High turnout delays results, causes long lines at caucus sites

High voter turnouts in Arizona, Idaho and Utah on Tuesday night caused election results to be delayed and saw voters still waiting in lines to cast their ballots even after media outlets had projected winners.

The Democratic caucus in Boise, Idaho, was reportedly the "largest caucus in the history of the United States," City Council member Lauren McLean said, according to the Idaho Statesman.
The caucus began more than two hours late, with turnout much higher than expected. There were also long lines in other polling locations.
About 10,000 voters registered ahead of time, with a few thousand more showing up to caucus on Tuesday, according to the Statesman.

“A huge chunk of those reservations came in today and yesterday. We were caught off guard, with too little time to adjust,” said Dean Ferguson, the state party’s communications director.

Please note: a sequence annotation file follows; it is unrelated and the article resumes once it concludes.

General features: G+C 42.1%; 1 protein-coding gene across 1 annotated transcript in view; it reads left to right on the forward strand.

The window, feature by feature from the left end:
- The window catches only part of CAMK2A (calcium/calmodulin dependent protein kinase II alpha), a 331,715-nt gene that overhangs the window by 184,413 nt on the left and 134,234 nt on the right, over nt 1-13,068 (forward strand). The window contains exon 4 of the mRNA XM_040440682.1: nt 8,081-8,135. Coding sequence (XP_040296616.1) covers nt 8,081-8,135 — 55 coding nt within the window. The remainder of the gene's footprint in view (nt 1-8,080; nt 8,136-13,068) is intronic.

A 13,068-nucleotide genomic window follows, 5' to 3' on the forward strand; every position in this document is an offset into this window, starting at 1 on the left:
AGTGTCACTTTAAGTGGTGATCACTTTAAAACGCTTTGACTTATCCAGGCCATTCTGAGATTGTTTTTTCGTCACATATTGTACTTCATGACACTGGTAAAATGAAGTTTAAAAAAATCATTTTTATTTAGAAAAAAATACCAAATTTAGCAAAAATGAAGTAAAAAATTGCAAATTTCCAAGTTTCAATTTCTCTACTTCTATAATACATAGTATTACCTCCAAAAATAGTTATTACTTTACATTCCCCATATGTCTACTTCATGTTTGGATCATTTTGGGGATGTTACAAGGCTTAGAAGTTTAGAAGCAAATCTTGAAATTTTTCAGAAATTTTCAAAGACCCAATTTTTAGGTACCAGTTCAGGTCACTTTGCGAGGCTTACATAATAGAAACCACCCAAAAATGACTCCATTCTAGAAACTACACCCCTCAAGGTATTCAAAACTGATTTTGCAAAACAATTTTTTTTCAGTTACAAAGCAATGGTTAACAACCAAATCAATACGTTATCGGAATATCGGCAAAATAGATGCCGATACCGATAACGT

Although the other caucus sites reportedly started on time, results are not to be reported until all caucuses are complete, according to the publication.
In Arizona, there were reports of polling places running out of ballots. In Phoenix, additional ballots had to be taken to a voting site because of the overwhelming turnout, The Arizona Republic reported.
The state had fewer polling sites this year, according to the publication, in addition to an increased number of independent voters showing up to cast ballots.

In Utah, large numbers of voters also turned out in both the Democratic and Republican caucuses.
A reporter from Fox 13 News tweeted that results from the Democratic race may not come in until Wednesday morning.

Some precincts reportedly ran out of ballots, resulting in voters having to write their choice on a piece of paper, according to the Fox 13 News reported.